(Feature-length documentary film about New Orleans piano legend James Booker. Screened at Barbican – 2013 LJF. Review by Kai Hoffman)
In much the same fashion as Lily Keber, director of the award-winning new film “Bayou Maharajah,” I hadn’t heard of James Booker – the man who Dr. John called “”the best black, gay, one-eyed junkie piano genius New Orleans has ever produced” – until a friend of mine turned me on to his music recently.
In her eloquent director’s statement about Bayou Maharajah, Lily Keber says that “James Booker was, first and foremost, one of America’s finest and most innovative musicians. But as a gay, bipolar Black man with one eye and a drug and alcohol problem, Booker was never going to make it to prime time. Yet in spite of all that – or perhaps because of it – his music pushes the boundaries of what is possible on the piano with an intricacy that surpasses Chopin. It was this complexity that attracted me to Booker. I needed to find out how a man could be both barely tolerated and completely loved – and how his music might make that possible.”
The film is an unbiased, earthy, well-edited and wild ride through the life, times, musical genius and tragic difficulties of James Booker – from an early classical music education and performance experience in Gospel churches, Booker began touring extensively as a side man with famous performers from Fats Domino to Aretha Franklin to Ray Charles and Ringo Starr, to name just a handful. He was then offered his first solo recording contract, toured around Europe and produced three albums inspite of bi-polar illness and drug addiction.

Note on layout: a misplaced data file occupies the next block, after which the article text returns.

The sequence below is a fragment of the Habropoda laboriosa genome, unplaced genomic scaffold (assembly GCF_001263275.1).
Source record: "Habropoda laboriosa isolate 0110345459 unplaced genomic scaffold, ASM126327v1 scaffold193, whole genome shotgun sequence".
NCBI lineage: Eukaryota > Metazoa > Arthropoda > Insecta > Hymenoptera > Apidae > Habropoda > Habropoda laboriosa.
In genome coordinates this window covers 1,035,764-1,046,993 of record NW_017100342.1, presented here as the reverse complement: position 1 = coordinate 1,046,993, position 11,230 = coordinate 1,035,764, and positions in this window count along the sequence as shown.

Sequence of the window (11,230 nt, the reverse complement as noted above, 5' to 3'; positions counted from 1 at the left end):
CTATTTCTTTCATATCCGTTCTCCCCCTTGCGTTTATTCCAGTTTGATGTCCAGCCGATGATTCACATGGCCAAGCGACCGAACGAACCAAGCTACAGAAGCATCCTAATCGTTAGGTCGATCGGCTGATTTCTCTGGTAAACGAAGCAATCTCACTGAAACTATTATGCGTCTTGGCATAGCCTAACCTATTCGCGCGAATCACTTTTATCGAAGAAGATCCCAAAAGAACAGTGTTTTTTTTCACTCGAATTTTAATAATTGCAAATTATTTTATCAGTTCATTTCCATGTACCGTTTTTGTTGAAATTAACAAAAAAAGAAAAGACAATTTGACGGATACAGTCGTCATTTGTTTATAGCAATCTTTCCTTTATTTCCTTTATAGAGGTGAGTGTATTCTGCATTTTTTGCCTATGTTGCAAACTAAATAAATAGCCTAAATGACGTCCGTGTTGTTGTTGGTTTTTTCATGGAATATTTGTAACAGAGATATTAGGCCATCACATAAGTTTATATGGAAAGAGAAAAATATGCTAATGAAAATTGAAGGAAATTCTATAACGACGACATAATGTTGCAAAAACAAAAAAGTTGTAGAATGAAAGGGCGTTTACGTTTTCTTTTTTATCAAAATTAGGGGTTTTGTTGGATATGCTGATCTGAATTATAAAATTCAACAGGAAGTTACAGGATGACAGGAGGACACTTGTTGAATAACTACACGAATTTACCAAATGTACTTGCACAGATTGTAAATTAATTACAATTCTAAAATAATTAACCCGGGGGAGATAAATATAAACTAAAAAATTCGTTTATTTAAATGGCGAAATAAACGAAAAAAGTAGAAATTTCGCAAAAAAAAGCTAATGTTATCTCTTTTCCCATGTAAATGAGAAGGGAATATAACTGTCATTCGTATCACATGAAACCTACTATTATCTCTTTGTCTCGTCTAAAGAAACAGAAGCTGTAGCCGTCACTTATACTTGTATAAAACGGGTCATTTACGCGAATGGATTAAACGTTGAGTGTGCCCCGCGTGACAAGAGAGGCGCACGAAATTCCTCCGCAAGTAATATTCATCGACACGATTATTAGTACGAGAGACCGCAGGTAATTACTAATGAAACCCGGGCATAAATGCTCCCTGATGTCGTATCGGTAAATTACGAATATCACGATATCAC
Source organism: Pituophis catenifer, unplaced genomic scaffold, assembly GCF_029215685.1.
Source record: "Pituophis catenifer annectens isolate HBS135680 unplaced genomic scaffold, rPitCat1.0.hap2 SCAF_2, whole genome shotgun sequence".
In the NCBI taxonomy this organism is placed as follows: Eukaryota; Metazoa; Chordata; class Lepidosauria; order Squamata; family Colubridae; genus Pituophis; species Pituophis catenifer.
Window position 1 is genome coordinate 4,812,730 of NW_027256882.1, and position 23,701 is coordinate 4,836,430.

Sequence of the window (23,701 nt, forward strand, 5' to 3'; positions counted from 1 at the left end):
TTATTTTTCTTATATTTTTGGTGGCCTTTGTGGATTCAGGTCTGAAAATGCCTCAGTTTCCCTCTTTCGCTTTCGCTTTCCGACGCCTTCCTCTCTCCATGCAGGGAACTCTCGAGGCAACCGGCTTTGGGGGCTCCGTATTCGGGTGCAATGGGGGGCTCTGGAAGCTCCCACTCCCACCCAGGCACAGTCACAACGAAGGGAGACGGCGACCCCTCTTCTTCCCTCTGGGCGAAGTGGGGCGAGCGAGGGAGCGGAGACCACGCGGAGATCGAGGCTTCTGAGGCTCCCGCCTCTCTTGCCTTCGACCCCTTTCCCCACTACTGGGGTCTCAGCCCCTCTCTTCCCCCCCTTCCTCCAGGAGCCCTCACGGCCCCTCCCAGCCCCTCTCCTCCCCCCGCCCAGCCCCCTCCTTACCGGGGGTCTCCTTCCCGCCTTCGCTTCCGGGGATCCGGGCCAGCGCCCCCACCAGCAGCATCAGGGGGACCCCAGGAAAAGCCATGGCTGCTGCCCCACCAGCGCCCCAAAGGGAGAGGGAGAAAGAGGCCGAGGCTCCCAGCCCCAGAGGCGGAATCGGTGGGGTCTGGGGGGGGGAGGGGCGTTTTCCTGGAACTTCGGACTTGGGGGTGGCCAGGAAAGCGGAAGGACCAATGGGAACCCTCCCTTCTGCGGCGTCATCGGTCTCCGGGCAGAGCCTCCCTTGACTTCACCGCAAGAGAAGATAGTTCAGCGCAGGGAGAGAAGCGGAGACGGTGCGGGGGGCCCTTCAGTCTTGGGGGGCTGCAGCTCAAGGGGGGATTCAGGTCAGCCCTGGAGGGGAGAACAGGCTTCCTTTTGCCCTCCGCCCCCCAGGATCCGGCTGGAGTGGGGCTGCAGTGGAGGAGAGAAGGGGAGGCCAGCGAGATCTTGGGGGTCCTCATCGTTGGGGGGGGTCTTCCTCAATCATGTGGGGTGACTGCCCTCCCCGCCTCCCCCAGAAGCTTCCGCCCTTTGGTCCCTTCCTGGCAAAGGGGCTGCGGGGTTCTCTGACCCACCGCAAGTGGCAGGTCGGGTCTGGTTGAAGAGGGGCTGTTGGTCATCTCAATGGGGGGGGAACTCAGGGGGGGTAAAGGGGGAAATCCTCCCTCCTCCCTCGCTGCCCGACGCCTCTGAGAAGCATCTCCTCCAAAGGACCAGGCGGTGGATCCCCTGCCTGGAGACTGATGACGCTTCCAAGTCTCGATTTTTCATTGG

The story is told through photographs, interviews with James Booker himself, his most famous piano student, Harry Connick, Jr. (who Booker apparently got to know because of a desire to stay on the right side of the law, as Harry Connick, Sr. was the District Attorney for New Orleans), and numerous others, including Allen Toussaint, Hugh Laurie and Irma Thomas. There are even explanations of how Booker managed to play the way he did – like an entire band, like someone with three hands, a truly pioneering pianist… and sometimes he did the whole performance in his underpants.
With many different levels of appeal, this film is highly fascinating on a universal scale, whether you’re a musician or not – and deserves to go very, very far. It’s incredibly well-researched, cheeky, and completely addictive viewing.
Go see this whirlwind of a film, about a child-prodigy turned New Orleans piano legend who – with Keber’s extensive research – has been brought back from near-obscurity.
It’s playing at the Lexi Cinema here in London on December 1st. Here’s the link.